AUBURN HILLS, Mich. -- Pistons starting center Andre Drummond was keeping company with the likes of Dennis Rodman and Bob Lanier on Sunday afternoon.
Drummond led Detroit to a 115-100 win over the Sixers at the Palace in Auburn Hills, recording career highs in points and rebounds with 31 and 19, respectively (see Instant Replay).
Rodman was the last Piston to put up such numbers for the franchise, with 34 points and 23 rebounds in 1991. Lanier was the last Piston to have 31 and 19 against the Sixers back in February 1979.
“He is a skilled player and a good player,” Sixers head coach Brett Brown said. “His size gets the better of us. We need to make it a group effort. We needed to come down better with our guards and help giving up 40 or 50 pounds -- whatever the difference is -- and we didn’t do that and he had a hell of a game.”
“I have seen him a few times,” Evan Turner said, referring to Drummond. “I haven’t seen him play like that. He played great. Obviously him being that close to the rim, he is one of the few bigs that uses his body still in the league. He is tough to guard, and when you get on a roll obviously, you are doing the job.”
The game got interesting in the third quarter when the Sixers, who trailed 70-46 at halftime, decided to test Drummond’s free throw shooting skills by repeatedly fouling him as soon as the Pistons crossed half-court.
Drummond had made just 10 of 35 free throw attempts this season coming into Sunday's game. He was 0 for 1 in the first half, and then came the Hack-a-Drummond.
In the third quarter, Drummond went 3 for 12 at the foul line.
“It is one of those ugly parts of the game. You don’t really like doing it to be honest with you, but it is a rule and it helped our team,” Brown said of his decision to intentionally foul Drummond. “He, this year, has not been a good free throw shooter, so we had to do what we had to do. I think he ended up 7 for 18, and I think it helped us get back in the game. You are at a stage where you will try anything you can to put your team in a position to win and it allowed us to take a 24-point deficit and bang it back to 10.”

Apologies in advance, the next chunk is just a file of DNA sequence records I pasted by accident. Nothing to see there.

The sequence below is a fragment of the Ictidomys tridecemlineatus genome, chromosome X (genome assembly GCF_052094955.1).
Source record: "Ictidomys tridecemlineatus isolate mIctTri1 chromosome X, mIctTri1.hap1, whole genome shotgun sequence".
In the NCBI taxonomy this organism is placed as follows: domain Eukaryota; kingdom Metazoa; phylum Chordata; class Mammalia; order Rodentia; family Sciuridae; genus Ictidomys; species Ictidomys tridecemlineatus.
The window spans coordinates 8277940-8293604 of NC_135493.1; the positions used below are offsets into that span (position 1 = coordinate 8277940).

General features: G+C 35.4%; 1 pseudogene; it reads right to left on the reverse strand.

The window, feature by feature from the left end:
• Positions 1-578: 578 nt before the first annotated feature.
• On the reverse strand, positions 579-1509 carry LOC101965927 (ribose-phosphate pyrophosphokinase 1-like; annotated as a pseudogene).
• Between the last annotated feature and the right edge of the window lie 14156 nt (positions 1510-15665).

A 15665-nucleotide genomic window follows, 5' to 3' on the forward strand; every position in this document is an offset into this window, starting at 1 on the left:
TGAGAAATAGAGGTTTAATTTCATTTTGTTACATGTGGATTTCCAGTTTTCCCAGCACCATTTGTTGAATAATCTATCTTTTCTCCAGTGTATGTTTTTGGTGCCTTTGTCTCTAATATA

It was a 10-point game with 24 seconds to play in the third quarter, but by the 8:25 mark of the fourth, Detroit had pushed its lead back to 20.
The Sixers' defensive struggles were on full display in the first half. They allowed 40 in the first quarter and 70 by the break. Both are season highs and both are indiciative of what's an ongoing problem.
“We are on mission of trying to get that taken care of and solved,” said Turner, who scored 20 points.
“Whether it is trying to get back on defense, or trying to box people out, or making sure a below average free throw shooter doesn’t get and-ones -- all those things,” Brown said, knowing his team had been outrebounded by 16. “It is a cumulative effort that starts with me, and it is a team thing that we are going to have to find a way to get through. It is obviously our No. 1 problem. Some of it is by physical design. Some of it is structural.”
Brown made a move before the game in an effort to bolster the defense from the opening tip; he placed Hollis Thompson in the starting lineup in place of James Anderson (see story).
“I tried to sell Hollis on a defensive role,” Brown said. “All five of those guys that start rightfully demand some shots and demand the ball. You try to get something that doesn’t require plays called for them and be a defensive-type of player ... like Bruce Bowen was. That is what we tried to sell and cultivate with Hollis.”
Brown said he was unsure if he would continue starting Thompson and also emphasized that Anderson, while he has missed shots of late, has done nothing wrong.
“When people don’t start everyone seems to wonder. When people don’t end games, I mean we didn’t start Manu Ginobili for years, but when you start not ending games, then you should be concerned,” Brown stressed. “That was the reasoning behind James [not starting].”
Thompson finished with six points and six rebounds. Anderson scored 11 points. Both players shot 50 percent from the floor.